A Day to Honor Dr. Martin Luther King's Work

The time is always right to do what is right. ~ MLK
            For three years, students led by educators from the Madison Christian Community, First Congregational UCC and Beth Israel Center have joined together as faith communities in a youth service day to honor Reverend Dr. Martin Luther King.
            Following Dr. King's adage, this youth program centers on a timely theme that has meaning and possibility to our students. In 2016, an election year, we focused on voting rights and "Get Out the Vote" actions, complete with a visit from Madison's City Clerk Maribeth Witzel-Behr. In 2017 we learned how to "Take a Stand." This year our centering phrase was "We Shall Not Be Moved." The story and resolve of Audrey Faye Hendricks, a nine-year-old civil-rights activist who was jailed for her participation in the 1963 Birmingham Children's March, taught our youth how to identify an important cause, how far they are willing to go in support of that cause, and productive ways to protest for their cause. Hendricks's story, and our program, highlighted the advantages of having a community to support you in your efforts.
 
Life's most persistent and urgent question is, 'What are you doing for others?' ~MLK
 
Everybody can be great ... because anybody can serve. You don't have to have a college degree to serve. You don't have to make your subject and verb agree to serve. You only need a heart full of grace. A soul generated by love. ~MLK
 
            In addition to expert-led workshops using art, music and drama, our oldest students enacted the Reverend King's thoughts about 'doing right' by learning about the homeless crisis in Madison and working together to create skeins of plarn; plastic yarn made from recycled plastic bags, to crochet easy-to-clean, portable, waterproof sleeping mats for the less fortunate in our community. This task was accomplished in the Healing House, a fledgling project which will provide medical respite for homeless families. Ezra Matthews-Needelman, a sixth-grade participant from Beth Israel Center said "...this was a really fun activity that people should like and do. It's an easy way to learn to help people, and fun too." "It's an easy way to help people who are in need. It was my favorite part of the day! It saved the environment and helped people," said fourth grader Dafna Copelovitch. Each mat made will not only keep a person sleeping outside warmer and drier, but will also save at least 500 plastic bags from a landfill.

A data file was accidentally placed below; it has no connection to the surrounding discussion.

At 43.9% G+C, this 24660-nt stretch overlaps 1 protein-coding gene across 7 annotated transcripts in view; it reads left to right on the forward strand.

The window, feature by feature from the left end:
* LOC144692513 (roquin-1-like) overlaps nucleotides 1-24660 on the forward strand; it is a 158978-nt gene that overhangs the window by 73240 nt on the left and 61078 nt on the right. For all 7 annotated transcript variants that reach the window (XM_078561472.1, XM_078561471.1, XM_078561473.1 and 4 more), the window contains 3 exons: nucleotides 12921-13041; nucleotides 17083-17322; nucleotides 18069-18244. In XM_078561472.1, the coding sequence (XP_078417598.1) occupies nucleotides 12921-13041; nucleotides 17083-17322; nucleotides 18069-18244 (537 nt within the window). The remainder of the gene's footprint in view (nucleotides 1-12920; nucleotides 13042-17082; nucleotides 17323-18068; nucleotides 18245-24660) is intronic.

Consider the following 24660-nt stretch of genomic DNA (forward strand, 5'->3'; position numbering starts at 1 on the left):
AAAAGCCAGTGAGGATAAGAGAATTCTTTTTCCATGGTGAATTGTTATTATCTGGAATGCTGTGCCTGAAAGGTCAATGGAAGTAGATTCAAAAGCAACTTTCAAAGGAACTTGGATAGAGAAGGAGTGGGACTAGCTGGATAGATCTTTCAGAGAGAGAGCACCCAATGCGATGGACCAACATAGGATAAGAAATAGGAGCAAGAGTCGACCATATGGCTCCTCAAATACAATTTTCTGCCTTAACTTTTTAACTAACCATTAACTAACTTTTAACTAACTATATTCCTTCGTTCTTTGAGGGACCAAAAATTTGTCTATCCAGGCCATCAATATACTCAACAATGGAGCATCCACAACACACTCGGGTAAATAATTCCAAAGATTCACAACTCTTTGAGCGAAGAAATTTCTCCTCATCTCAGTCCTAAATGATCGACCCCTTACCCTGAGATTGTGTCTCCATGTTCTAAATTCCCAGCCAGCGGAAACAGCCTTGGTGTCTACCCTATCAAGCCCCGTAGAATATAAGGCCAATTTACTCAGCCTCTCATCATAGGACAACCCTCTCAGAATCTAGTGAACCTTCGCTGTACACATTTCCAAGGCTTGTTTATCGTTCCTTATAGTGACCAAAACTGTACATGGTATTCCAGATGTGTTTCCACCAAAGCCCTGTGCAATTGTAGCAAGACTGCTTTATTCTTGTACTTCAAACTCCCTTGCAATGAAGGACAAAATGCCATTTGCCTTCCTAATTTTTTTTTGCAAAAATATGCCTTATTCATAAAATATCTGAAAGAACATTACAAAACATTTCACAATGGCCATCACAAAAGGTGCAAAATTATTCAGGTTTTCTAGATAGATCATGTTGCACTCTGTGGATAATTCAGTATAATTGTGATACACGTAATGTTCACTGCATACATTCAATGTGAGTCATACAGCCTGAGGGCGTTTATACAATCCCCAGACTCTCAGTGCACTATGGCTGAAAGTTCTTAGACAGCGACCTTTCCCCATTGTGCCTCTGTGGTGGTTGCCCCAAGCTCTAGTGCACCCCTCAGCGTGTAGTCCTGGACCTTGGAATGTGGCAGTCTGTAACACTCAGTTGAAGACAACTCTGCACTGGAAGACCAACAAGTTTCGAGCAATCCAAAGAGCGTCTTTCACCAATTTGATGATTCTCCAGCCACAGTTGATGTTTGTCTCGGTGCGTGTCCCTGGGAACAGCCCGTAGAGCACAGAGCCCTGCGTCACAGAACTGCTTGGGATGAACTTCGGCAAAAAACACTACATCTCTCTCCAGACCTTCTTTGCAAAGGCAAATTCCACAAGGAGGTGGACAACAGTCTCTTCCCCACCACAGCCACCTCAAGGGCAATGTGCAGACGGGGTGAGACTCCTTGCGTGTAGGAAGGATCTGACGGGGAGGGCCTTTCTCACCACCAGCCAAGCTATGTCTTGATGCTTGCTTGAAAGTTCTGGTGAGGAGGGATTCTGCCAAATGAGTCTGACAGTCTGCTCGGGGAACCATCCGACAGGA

People fail to get along because they fear each other; they fear each other because they don't know each other; they don't know each other because they have not communicated with each other. ~MLK
 
            The day began with a short interfaith worship service led by the planning communities' clergy and professional leaders, followed by icebreakers and cooperative games for each group. We ended with a dramatic presentation written by Jeff Rabe of First Congregational UCC and performed by all of the students who participated in the day. The presentation brought to life the Birmingham Children's March through rhyming, singing and acting, complete with protest signs and an expressive repetition of the famous protest song "We Shall Not Be Moved." Lily Matthews-Needelman, an eighth grader, summarized her experience exactly as the planners hoped: "It's a good way to educate us about why this day is meaningful. It helps us understand about events in history and how they've affected our life today for better or for worse."
~ Beth Copelovitch, E ducation Director, Beth Israel Center
 
Thanks go out to the following First Cong Members who graciously volunteered their time to make this event happen:  Maureen McCoy, Cathy Noth, Jeanne Marshall, Emily Cochran, Gloria Green, Liz Michaels, Rob Hetzel, Anne & Paul Karch, Paul Lorentz, Margaret Strass, Dorothy Brown, Cass Kight, Judy & Hank Whipple, Don DeBruin, Janet Pugh, Ann Beaty, Spencer Noth-Hazen and Laura Pine.
 

Posted on January 23, 2018 at 11:23 am in Featured Content.

RSS Feeds